• Indigenous peoples in Nepal

    Indigenous peoples in Nepal

    The Nepalese population is comprised by 125 caste and ethnic groups. Nepal has adopted the UN Declaration on the Rights of Indigenous Peoples. However, the constitution denies the collective rights and aspirations for identity-based federalism of indigenous peoples, and Nepal’s indigenous peoples are thus still facing a number of challenges.

Nepal

The Nepali population is composed of 125 castes and ethnic groups. Nepal has adopted the United Nations Declaration on the Rights of Indigenous Peoples and ratified ILO Convention 169.

However, the Constitution, enacted in 2015, denies collective rights and aspirations for federalism based on the identity of Indigenous Peoples, making the Indigenous Peoples of Nepal amount to challenges. It remains to be seen how the amendments or the new wording of the new constitution and the drafting of new legislation will comply with the provisions of these international human rights norms.

Indigenous Peoples in Nepal

According to the 2011 census, the indigenous nationalities (Adivasi Janajati) of Nepal comprise 36% of the total population of 26.5 million. However, organizations of Indigenous Peoples claim a figure of more than 50%.

The 2011 census included the population as belonging to 125 castes and ethnic groups, including 63 indigenous peoples, 59 castes, including 15 Dalit castes, and three religious groups, including Muslim groups.

Although Indigenous Peoples constitute a significant proportion of the population, throughout the history of Nepal, indigenous peoples have been discriminated against, marginalized, excluded, subjugated, dominated and exploited in terms of land, territories, resources, language, culture, laws customary and political and economic opportunities.

Main challenges for the Indigenous Peoples of Nepal

The new Constitution of Nepal, promulgated in 2015 amidst the controversy and the use of state violence against Indigenous Peoples and the Madhesi, has failed in its implementation.

This is due to disputes between the main political parties, the lack of meaningful inclusion of all groups in society in the drafting process, and the continuous protests of the Indigenous and madhesis peoples.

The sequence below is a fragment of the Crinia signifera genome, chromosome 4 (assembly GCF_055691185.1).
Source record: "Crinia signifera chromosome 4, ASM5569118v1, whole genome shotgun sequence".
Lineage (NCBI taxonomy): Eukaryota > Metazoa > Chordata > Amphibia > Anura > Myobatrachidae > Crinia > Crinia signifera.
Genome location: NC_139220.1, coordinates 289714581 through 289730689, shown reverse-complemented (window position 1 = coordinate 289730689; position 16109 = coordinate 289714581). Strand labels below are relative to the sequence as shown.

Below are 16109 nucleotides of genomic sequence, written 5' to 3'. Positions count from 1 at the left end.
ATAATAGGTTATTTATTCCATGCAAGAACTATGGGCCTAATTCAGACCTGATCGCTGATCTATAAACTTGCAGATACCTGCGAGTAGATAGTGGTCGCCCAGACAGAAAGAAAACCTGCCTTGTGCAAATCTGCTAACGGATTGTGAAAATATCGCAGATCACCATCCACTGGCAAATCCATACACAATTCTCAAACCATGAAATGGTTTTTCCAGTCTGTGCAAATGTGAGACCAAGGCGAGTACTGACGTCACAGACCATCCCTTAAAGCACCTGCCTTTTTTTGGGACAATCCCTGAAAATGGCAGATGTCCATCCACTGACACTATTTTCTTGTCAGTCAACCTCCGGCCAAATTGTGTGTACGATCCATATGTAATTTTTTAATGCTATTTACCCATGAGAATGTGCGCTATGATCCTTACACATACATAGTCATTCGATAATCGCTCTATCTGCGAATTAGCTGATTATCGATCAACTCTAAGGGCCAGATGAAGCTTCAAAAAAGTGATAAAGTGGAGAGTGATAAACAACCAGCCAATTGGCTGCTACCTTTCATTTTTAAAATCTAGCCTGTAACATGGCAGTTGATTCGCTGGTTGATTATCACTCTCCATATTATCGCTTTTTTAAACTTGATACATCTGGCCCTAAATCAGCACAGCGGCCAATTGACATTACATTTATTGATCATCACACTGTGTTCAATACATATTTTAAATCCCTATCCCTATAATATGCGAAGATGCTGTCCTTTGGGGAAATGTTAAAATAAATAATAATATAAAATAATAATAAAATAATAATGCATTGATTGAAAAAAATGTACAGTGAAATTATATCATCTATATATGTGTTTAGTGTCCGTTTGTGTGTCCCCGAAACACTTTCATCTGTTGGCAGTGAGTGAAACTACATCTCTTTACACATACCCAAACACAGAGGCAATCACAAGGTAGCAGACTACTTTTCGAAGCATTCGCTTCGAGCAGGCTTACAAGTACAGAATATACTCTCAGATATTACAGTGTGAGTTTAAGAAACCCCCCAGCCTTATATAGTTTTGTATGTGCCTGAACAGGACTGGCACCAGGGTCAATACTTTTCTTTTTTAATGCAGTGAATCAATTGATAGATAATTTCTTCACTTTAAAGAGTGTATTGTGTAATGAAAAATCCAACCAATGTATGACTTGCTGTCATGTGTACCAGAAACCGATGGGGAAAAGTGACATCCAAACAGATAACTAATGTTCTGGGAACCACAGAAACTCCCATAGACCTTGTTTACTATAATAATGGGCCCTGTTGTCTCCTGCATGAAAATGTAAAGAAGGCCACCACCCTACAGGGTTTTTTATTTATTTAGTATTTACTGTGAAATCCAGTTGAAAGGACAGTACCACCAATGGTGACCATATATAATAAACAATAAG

The Lawyers Association for the Human Rights of Nepalese Indigenous Peoples (LAHURNIP) has identified several forms of discrimination against indigenous peoples in the constitution, and the movement of indigenous peoples requires total modifications, from the preamble to the annexes, or a complete rewriting of the constitution in line with UNDRIP, ILO Convention 169 and the Final Document.

The Constitution has stipulated the establishment of two commissions: one for Indigenous Peoples and another for Tharus. However, it seems that these two commissions will lack power, without authority or judicial power or other significant power in addition to dealing with some development work, such as income-generating activities, interactive programs and capacity building of Indigenous Peoples' organizations.

There are still challenges for the indigenous peoples of Nepal in terms of participation in programs and policymaking processes such as the UNDRIP and the Paris Agreement of the UNFCCC due to lack of awareness, access to information, defense and the hegemonic mentality of the policymakers.

Possible progress for the Indigenous Peoples of Nepal

More than 100 Indigenous and local individuals signed a memorandum on the expansion of roads in the Kathmandu Valley asking that the criteria drafted without consultation and consent of the indigenous Newars and other locals be eliminated according to their rights guaranteed in the Local Autonomy Law of 1999 and ILO Convention 169 and UNDRIP.

The memorandum also states that any development program must be carried out only with the free, prior and informed consent of the indigenous peoples in the municipality and warns of protests if the demands are not met. UNDP Nepal, in partnership with the National Federation of Indigenous Women (NIWF), has initiated research on the economic empowerment of Indigenous women in Nepal.

Nepal: Stop State brutality against the Tamang Indigenous Peoples and Locals

The Indigenous Tamang community in Nepal has been engaged in a protracted struggle against a power transmission line and power station that is being forced onto their land without their Free, Prior and Informed Consent (FPIC). The protest started three years ago and has now dangerously intensified over the past two weeks with armed police and military entering the area. So far, nine Indigenous persons have been arrested and several have been injured.